Fortunately, the decision isn’t solely up to the Regents. A series of public hearing have to be held that hopefully will be packed with outraged taxpayers. The final decision is up to the Commissioner of Education, who is appointed by the Governor. Given that this is an election New Yorkers have the opportunity to lean heavily on whoever the next Governor may be.



When political actions are outrageous, then a constituent's tone of anger seems an appropriate response.


I beg to differ - screaming is not appropriate when you're selling into an audience that's already been sold - and really doesn't need additional hysteria - reality "one" gives us more than enough.

I am in New York. Over the past 25 years I have parented three "extra-ordinary" kids through the system. I have been involved in PTAs, SLTs, C30s, Superintendents Councils, and am the veteran of many, many impartial hearings. I have seeen good, dedicated pedagogues and administrators - and I've seen jerks feeding at the trough, doing time 'til retirement. Albany policy has very little to do with NYC Spec Ed. Teachers, like parents, can enforce contracts - IEPs- or initiate review for services not on the IEP - if there are people available to provide those services. Bottom line: an IEP - emphasis on individual - stands apart from state-level policy. State level policy had been to ship kids to residential - primarily out of state. Then it became policy not to ship kids out. Guess what? kids received, and didn't receive, placements. It stinks that advocacy requires a battery of mad-dog parents, attorneys, etc... whether the economy's good or tanked... but I can't think of any way around that.

Louis Conte

Dear VM:
The tabloid style is appropriate. People with autism in NY have been under attack by those associated with State Government for some time now. This rocket scientist Suozzi looked across the broad swath of corruption, waste and bureaucratic non-sense and figured out that our kids were the problem. And this he features in a report to the Governor as THE PLACE where cost savings can be made. He made this calculation because we are already beleagured, stressed out and regularly attacked. So why not join the feeding frenzy? This Tisch person is making the same choice from her Manhattan pent-house.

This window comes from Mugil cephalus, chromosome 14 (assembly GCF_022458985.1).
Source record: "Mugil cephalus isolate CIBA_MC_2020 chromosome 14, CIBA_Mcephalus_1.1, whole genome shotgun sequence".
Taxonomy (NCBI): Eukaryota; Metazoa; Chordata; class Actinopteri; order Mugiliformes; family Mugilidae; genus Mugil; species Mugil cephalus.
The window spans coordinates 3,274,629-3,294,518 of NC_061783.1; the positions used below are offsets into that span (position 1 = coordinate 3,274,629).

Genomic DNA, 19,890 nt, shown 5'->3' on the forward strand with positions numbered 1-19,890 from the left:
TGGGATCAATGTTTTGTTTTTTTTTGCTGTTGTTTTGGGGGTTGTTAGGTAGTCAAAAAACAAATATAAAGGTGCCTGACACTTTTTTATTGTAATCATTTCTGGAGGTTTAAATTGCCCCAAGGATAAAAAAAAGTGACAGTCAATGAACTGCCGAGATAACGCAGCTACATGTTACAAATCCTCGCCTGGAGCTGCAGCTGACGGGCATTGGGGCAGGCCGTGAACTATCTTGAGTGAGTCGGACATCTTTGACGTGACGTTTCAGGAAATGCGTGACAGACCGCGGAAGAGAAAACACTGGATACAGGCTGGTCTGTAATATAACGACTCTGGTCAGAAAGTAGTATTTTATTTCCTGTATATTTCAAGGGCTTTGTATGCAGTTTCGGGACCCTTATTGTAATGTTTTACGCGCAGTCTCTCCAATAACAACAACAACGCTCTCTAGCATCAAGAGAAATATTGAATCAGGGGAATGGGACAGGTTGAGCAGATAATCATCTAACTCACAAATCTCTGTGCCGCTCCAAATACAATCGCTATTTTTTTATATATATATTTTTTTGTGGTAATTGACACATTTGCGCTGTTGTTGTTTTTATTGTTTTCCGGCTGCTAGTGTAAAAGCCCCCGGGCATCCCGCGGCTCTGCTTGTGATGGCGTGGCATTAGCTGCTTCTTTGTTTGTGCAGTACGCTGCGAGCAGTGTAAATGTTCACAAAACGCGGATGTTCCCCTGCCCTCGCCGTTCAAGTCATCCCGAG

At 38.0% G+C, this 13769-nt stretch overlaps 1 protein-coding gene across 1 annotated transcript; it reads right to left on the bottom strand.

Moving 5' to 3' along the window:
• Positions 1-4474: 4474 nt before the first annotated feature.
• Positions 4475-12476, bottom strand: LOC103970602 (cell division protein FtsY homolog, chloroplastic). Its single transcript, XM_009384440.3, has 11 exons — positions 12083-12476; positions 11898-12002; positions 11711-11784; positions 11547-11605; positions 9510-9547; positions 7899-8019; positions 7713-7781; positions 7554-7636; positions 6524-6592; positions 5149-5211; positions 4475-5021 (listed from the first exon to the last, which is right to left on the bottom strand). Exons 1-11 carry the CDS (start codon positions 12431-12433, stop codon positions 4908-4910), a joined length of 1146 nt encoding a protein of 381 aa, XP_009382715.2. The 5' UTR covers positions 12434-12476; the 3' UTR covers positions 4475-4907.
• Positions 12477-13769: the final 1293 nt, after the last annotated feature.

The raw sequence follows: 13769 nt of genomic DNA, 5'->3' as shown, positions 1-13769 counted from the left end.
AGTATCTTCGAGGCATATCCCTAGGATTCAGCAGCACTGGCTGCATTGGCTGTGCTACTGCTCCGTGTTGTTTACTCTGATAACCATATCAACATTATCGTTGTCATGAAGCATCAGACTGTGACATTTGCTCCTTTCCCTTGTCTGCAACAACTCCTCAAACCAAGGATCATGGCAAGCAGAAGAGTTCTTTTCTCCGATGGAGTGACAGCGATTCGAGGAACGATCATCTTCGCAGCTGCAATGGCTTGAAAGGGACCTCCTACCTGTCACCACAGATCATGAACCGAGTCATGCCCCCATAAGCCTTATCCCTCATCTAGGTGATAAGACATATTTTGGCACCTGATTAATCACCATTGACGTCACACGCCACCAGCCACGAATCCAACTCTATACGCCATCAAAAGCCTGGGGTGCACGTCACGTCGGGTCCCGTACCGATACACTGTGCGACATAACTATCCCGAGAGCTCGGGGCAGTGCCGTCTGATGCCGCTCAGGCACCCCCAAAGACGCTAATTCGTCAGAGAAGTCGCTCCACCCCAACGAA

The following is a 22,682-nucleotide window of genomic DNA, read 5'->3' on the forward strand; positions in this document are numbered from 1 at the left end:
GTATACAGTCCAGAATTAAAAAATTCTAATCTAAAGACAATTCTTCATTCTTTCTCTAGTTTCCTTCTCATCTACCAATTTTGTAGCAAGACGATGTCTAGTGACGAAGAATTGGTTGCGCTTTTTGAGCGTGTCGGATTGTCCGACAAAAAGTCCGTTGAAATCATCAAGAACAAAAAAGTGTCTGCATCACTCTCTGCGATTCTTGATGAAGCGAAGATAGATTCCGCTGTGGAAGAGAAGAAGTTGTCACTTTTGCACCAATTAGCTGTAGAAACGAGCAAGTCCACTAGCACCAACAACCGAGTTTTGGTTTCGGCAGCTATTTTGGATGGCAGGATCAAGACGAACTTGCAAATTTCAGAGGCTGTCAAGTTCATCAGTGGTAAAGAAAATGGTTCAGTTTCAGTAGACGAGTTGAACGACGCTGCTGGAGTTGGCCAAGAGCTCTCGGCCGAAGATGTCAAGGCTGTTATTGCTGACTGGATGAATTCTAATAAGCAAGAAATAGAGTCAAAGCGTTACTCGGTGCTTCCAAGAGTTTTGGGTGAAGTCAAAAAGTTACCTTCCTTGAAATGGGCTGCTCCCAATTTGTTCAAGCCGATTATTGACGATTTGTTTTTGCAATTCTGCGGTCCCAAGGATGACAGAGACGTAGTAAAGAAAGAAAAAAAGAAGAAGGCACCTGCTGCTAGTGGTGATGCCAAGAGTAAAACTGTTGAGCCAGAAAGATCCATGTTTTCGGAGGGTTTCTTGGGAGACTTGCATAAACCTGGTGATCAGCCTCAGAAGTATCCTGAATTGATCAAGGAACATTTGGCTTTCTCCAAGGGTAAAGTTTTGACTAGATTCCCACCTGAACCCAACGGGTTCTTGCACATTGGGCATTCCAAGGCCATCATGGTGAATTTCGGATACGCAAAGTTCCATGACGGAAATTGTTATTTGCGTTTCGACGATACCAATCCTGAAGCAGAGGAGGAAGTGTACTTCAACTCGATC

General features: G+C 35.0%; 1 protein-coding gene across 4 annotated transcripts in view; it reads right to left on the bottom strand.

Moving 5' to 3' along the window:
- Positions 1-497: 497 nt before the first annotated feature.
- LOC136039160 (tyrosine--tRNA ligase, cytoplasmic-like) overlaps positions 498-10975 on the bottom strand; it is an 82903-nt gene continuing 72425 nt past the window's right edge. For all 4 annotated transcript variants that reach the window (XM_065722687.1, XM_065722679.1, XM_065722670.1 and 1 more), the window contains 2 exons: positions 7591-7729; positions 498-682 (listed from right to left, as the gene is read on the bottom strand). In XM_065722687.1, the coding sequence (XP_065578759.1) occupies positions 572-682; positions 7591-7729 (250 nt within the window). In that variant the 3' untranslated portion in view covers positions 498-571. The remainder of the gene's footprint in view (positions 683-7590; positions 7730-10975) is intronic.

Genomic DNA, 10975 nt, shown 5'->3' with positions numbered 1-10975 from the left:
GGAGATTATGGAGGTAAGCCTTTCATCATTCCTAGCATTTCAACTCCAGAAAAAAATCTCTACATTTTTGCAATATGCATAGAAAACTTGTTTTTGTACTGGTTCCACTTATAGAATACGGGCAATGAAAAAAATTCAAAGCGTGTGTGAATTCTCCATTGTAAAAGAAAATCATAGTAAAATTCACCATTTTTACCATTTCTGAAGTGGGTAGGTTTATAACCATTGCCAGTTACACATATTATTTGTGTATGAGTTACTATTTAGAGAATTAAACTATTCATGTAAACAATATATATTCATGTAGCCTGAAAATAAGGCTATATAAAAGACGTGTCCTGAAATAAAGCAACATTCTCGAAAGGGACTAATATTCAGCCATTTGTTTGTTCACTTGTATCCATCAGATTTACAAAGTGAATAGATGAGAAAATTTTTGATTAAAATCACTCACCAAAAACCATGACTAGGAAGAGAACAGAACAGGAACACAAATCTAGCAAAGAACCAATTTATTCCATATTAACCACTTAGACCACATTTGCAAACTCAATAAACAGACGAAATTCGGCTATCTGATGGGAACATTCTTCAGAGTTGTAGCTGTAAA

NY is not following the mandates now. I speak to parents in NY City and other schools who inform me that their children are denied services, warehoused and worse. Changing the mandates will only allow the annual abuse that goes on for many in CSE meetings to continue.

Deny the educator access to an IEP?!! Do you know what this is really about? This about shuting up teachers who have the testicular fortitude to stand up for our kids and advocate for them to receive what the district agreed to. Why else would it be an issue.

Lets not try to gloss over discrimination and victimization and then cringe because the language gets a little tough. Do we want to fight or sound like nice obedient boys and girls. What the NYS Board of Regents did was just gutless pandering to those who moan about "mandates" and high taxes. If they were serious about addressing these issues, our kids would be the last place they would look.


Wow...these are all bad...but this one really threw me...

"Eliminate the requirement that a student’s teacher have access to a copy of a student’s individual education plan (IEP)"

How can the state override a federal law???? Or am I missing something here???


What a tragedy. I'm so sick of these people who were "born on third base and act like they hit a home run" making decisions for any of us-- especially for society's most vulnerable citizens.

New York schools will then have to resort to more abusive restraints, solitary confinement and aversives if they're cutting back autism services which were already too thin to begin with. This will cause even more behavior problems among the student population with autism, which generally leads to an increase in arrests of disabled students on school grounds.


Good grief! the tabloid style is really annoying - we already know the system is anything-but kind to our population... gratuitous insults and slanders only dilute your point.

That having been said, now a few points:

let us not forget that ASD is a very, very broad Dx, as of now. The DoE has touted it's approach to individual students, vs. Dx'd groups, for a long time - that is, for every group but students with ASD. Now the formerly-known-as Aspies/HFA are (rightly) going into to inclusionary settings, and golly: the pull-out hours of 1:1 speech don't seem to make much sense... As to IEPs, those are another case where it may not be such a bad idea to hold them back (and I'm not sure it makes a bit of difference, anyway, unless you close teacher lounges). I have seen bad IEPs make for bad beginnings for my children, requiring a load of work to straighten out because, after all, the IEP is the WORD and I'm just a parent.